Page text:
Biden's new border chief nomination held up a BLM banner at 2014 rally, advocates for police 'reform' and has defended sanctuary cities

 Joe Biden's new border chief nomination has been pictured holding up a Black Lives Matter banner, advocates for police reform and has defended sanctuary cities. 

The president on Monday named Tucson, Arizona Police Chief Chris Magnus to be commissioner of Customs and Border Protection. 

Magnus, 60, a staunch Trump critic, is a gay, white man who grew up in Lansing, Michigan and advocates for community policing. 

He was previously was chief of police in Fargo, North Dakota, and Richmond, California where he 'developed a reputation as a progressive police leader who focused on relationship-building between the police and community', officials said.

Magnus is said to have 'implemented evidence-based best practices, promoted reform, and insisted on police accountability,' the official added in a statement. 

While at his California post, Magnus went viral in 2014 after being pictured in uniform holding the #BlackLivesMatter sign at a rally. 

Then Richmond Chief of Police Chris Magnus stands with demonstrators along Macdonald Ave. to protest the Michael Brown and Eric Garner deaths in California on December 9, 2014

Then Richmond Chief of Police Chris Magnus stands with demonstrators along Macdonald Ave. to protest the Michael Brown and Eric Garner deaths in California on December 9, 2014

Last June, Magnus released a video where a 27-year-old Latino man died in custody. He offered his resignation, but Tucson Mayor Regina Romero expressed confidence and he kept his job. 

'During his time in Tucson and throughout his career, Chief Magnus has developed a national reputation for his sensible, inclusive approach to policing that has always centered around community building,' Romero, a Democrat, said in a statement. 

He had earlier called Derek Chauvin's use of force during the death of George Floyd 'indefensible'. 

Biden will nominate Magnus to head the Customs and Border Protection Agency in an overhaul of the U.S. immigration system. 

Magnus has been highly critical of the previous administration's hard-line immigration policies.  

He publicly criticized in a New York Times op/ed in 2017 then-President Trump and his Attorney General Jeff Sessions. He said their policies hindered police efforts to crack down on crime. 

Biden is set to nominate Tucson, Arizona chief of police Chris Magnus, a Trump critic, to lead Customs and Border Protection (CBP)

Biden is set to nominate Tucson, Arizona chief of police Chris Magnus, a Trump critic, to lead Customs and Border Protection (CBP)

'The harsh anti-immigrant rhetoric and Mr. Sessions's reckless policies ignore a basic reality known by most good cops and prosecutors,' Magnus wrote.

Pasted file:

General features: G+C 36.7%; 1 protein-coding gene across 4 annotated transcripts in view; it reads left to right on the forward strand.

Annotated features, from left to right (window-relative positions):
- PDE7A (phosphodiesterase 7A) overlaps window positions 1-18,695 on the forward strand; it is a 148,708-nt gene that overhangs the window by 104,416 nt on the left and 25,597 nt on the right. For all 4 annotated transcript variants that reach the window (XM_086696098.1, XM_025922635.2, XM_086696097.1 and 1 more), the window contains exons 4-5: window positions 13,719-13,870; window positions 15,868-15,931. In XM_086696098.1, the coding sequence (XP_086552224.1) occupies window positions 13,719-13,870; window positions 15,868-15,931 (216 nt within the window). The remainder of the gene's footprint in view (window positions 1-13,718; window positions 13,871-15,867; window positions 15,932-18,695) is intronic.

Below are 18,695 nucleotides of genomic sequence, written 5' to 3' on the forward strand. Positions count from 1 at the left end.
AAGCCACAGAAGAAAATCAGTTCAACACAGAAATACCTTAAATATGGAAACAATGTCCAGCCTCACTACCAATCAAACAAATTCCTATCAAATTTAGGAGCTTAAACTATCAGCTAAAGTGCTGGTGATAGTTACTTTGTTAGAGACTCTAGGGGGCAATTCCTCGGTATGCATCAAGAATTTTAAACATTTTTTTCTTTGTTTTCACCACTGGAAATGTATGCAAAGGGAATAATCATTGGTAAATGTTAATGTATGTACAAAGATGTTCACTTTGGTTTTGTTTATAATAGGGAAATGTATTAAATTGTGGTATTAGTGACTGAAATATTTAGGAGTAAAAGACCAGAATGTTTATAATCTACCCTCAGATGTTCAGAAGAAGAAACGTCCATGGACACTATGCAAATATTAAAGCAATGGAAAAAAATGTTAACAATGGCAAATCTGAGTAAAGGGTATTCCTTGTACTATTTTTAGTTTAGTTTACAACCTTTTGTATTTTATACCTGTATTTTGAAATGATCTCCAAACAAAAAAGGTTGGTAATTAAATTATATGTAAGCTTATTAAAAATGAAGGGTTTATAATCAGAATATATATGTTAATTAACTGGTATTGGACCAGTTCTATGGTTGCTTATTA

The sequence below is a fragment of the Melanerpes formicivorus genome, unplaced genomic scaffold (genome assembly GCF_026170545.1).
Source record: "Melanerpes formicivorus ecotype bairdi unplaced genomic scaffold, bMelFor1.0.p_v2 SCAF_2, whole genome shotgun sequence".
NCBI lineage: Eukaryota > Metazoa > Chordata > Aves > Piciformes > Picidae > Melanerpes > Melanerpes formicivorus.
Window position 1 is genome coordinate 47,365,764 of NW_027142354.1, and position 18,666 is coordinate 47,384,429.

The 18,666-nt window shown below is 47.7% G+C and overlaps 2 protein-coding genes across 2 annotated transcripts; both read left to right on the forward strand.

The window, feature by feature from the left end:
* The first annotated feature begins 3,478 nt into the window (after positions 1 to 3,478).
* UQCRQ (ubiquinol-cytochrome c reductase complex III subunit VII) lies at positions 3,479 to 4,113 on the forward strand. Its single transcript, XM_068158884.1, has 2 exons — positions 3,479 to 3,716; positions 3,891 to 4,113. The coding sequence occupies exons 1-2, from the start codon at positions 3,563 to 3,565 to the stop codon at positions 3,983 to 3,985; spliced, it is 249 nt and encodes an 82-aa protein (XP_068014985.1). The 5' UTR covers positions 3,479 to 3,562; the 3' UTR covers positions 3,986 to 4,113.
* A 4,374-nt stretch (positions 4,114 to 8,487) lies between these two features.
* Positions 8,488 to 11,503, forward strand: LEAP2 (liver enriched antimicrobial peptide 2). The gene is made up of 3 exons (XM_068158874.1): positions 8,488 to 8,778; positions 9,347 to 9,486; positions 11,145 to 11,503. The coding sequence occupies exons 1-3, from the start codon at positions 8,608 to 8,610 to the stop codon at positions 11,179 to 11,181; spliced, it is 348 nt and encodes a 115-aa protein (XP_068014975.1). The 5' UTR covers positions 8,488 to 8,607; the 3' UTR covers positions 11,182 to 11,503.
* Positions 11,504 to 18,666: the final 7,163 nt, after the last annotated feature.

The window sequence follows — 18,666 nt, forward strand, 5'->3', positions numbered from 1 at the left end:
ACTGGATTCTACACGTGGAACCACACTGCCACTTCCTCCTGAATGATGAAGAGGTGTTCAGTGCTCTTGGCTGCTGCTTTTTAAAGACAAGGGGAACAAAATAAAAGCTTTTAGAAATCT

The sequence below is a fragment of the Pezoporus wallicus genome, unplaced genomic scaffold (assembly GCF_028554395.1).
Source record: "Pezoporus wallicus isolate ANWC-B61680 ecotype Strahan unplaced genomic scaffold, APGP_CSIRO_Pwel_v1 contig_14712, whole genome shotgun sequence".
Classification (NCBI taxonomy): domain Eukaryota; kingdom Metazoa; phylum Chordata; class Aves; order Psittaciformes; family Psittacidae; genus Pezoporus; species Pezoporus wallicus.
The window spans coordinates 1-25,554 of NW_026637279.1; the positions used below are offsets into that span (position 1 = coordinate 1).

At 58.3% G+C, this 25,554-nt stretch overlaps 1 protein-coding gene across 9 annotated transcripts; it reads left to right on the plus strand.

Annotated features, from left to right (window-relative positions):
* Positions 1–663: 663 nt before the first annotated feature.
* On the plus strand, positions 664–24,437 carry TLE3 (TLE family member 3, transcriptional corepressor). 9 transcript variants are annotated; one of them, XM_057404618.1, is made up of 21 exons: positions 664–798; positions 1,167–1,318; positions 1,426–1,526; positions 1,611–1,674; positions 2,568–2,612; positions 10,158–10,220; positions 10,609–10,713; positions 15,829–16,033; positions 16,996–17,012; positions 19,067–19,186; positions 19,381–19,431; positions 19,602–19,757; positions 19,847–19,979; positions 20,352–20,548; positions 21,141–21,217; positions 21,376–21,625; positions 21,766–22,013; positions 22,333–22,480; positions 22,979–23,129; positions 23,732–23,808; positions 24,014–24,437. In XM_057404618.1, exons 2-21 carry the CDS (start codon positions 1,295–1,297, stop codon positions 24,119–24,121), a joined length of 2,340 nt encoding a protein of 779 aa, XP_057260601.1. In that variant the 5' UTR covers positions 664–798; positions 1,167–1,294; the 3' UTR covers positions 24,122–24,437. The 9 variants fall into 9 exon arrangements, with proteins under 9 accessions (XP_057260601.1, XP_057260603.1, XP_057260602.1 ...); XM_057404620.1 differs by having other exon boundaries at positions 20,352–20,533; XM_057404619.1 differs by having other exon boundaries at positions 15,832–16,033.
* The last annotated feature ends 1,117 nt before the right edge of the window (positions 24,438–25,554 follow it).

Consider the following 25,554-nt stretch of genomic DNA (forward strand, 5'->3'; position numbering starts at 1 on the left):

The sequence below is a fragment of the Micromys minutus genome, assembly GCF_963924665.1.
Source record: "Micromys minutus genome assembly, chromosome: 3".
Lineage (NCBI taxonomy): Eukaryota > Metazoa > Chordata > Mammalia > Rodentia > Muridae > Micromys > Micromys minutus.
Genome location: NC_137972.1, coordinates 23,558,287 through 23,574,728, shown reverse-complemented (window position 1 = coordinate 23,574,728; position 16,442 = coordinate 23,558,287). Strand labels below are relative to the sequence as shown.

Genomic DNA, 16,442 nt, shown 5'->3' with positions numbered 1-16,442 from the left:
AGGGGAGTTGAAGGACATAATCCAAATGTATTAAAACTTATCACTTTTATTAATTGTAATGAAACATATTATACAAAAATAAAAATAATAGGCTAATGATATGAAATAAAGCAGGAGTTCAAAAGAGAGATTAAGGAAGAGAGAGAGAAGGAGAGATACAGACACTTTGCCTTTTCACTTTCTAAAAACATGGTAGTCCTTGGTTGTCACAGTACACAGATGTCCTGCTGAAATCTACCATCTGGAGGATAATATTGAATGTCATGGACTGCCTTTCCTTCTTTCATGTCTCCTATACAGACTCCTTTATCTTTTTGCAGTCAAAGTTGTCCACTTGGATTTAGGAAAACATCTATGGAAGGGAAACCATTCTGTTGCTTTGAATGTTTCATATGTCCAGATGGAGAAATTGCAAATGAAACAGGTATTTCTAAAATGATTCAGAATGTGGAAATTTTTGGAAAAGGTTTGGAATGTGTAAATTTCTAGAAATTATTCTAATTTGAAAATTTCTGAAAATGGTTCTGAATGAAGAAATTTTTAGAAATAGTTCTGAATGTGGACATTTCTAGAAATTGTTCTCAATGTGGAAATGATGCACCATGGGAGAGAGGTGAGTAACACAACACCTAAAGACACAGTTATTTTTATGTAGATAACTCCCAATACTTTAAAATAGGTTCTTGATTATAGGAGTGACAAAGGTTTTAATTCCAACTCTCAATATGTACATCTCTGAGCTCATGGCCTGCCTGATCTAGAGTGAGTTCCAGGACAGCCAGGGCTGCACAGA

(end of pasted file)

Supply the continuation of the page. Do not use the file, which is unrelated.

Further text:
'If people are afraid of the police, if they fear they may become separated from their families or harshly interrogated based on their immigration status, they won't report crimes or come forward as witnesses.'

He added: 'As the police chief here, I’m deeply troubled by the Trump administration’s campaign against ‘sanctuary cities,’ which refuse to turn over undocumented immigrants to federal authorities. Washington is trying to retaliate against them by withholding funding for things like crime prevention, drug treatment and mental health programs.

'Almost all local law enforcement agencies, regardless of the ‘sanctuary’ or ‘immigrant-welcoming’ policies adopted by their jurisdictions, cooperate with federal authorities to go after drug cartels, human traffickers and transnational gangs.

'Justice Department grants and other federal support funded through our taxes should not be tied to immigration policies.'

He noted that Tucson was not a sanctuary city but its leaders 'take pride in being welcoming to immigrants'.  


Magnus, 60, a staunch Trump critic, is a gay, white man who grew up in Lansing, Michigan and advocates for community policing. He was previously was chief of police in Fargo, North Dakota, and Richmond, California where he 'developed a reputation as a progressive police leader who focused on relationship-building between the police and community', officials said

Magnus, 60, a staunch Trump critic, is a gay, white man who grew up in Lansing, Michigan and advocates for community policing. He was previously was chief of police in Fargo, North Dakota, and Richmond, California where he 'developed a reputation as a progressive police leader who focused on relationship-building between the police and community', officials said

In 2020, Magnus also declined the so-called 'Stonegarden' grants from Trump's Homeland Security Department. 

The grants were given to local police to assist federal government on border enforcement. 

Magnus objected, however, because the Trump administration refused to allow the funds to be spent on aid for asylum-seeking migrants.       

That led to criticism from Tucson Police Officers Association head Tony Archibald, who said at the time: 'For years, this federally funded grant has paid for officer overtime to do proactive, on-site activity in high crime areas.

'The Stonegarden deployments have resulted in hundreds of arrests that would not have occurred without this federal money.